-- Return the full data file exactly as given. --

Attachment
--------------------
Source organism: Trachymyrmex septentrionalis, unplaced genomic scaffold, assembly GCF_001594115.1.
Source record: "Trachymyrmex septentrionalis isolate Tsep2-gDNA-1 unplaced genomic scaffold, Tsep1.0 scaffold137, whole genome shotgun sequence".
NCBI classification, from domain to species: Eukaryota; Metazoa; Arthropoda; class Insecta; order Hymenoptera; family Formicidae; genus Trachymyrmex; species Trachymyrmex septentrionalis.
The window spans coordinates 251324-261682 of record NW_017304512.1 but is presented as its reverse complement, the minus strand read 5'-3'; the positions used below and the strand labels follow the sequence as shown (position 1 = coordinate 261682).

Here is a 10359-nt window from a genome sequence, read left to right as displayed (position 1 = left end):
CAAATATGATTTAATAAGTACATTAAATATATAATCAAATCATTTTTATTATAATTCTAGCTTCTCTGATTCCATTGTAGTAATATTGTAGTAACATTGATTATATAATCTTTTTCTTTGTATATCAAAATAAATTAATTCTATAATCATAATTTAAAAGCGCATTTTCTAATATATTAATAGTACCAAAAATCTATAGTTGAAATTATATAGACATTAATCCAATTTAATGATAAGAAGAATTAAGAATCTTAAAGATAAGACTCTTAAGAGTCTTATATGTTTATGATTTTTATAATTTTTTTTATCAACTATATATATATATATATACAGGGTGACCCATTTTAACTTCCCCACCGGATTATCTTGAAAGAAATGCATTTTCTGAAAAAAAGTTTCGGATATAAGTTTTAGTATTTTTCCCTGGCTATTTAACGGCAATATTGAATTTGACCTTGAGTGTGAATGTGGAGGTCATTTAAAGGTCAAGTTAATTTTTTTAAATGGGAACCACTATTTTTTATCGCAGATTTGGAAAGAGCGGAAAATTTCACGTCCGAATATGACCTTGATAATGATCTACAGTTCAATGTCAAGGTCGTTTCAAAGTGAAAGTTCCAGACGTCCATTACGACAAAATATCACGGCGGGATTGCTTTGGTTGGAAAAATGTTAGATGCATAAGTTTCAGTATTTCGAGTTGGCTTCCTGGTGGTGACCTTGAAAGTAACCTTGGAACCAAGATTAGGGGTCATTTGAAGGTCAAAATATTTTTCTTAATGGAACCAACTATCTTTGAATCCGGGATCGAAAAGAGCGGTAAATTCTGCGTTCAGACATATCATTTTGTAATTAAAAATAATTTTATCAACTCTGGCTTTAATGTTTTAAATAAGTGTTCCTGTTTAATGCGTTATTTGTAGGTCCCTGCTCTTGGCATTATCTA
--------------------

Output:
Source organism: Trachymyrmex septentrionalis, unplaced genomic scaffold, assembly GCF_001594115.1.
Source record: "Trachymyrmex septentrionalis isolate Tsep2-gDNA-1 unplaced genomic scaffold, Tsep1.0 scaffold137, whole genome shotgun sequence".
NCBI classification, from domain to species: Eukaryota; Metazoa; Arthropoda; class Insecta; order Hymenoptera; family Formicidae; genus Trachymyrmex; species Trachymyrmex septentrionalis.
The window spans coordinates 251324-261682 of record NW_017304512.1 but is presented as its reverse complement, the minus strand read 5'-3'; the positions used below and the strand labels follow the sequence as shown (position 1 = coordinate 261682).

Here is a 10359-nt window from a genome sequence, read left to right as displayed (position 1 = left end):
CAAATATGATTTAATAAGTACATTAAATATATAATCAAATCATTTTTATTATAATTCTAGCTTCTCTGATTCCATTGTAGTAATATTGTAGTAACATTGATTATATAATCTTTTTCTTTGTATATCAAAATAAATTAATTCTATAATCATAATTTAAAAGCGCATTTTCTAATATATTAATAGTACCAAAAATCTATAGTTGAAATTATATAGACATTAATCCAATTTAATGATAAGAAGAATTAAGAATCTTAAAGATAAGACTCTTAAGAGTCTTATATGTTTATGATTTTTATAATTTTTTTTATCAACTATATATATATATATATACAGGGTGACCCATTTTAACTTCCCCACCGGATTATCTTGAAAGAAATGCATTTTCTGAAAAAAAGTTTCGGATATAAGTTTTAGTATTTTTCCCTGGCTATTTAACGGCAATATTGAATTTGACCTTGAGTGTGAATGTGGAGGTCATTTAAAGGTCAAGTTAATTTTTTTAAATGGGAACCACTATTTTTTATCGCAGATTTGGAAAGAGCGGAAAATTTCACGTCCGAATATGACCTTGATAATGATCTACAGTTCAATGTCAAGGTCGTTTCAAAGTGAAAGTTCCAGACGTCCATTACGACAAAATATCACGGCGGGATTGCTTTGGTTGGAAAAATGTTAGATGCATAAGTTTCAGTATTTCGAGTTGGCTTCCTGGTGGTGACCTTGAAAGTAACCTTGGAACCAAGATTAGGGGTCATTTGAAGGTCAAAATATTTTTCTTAATGGAACCAACTATCTTTGAATCCGGGATCGAAAAGAGCGGTAAATTCTGCGTTCAGACATATCATTTTGTAATTAAAAATAATTTTATCAACTCTGGCTTTAATGTTTTAAATAAGTGTTCCTGTTTAATGCGTTATTTGTAGGTCCCTGCTCTTGGCATTATCTA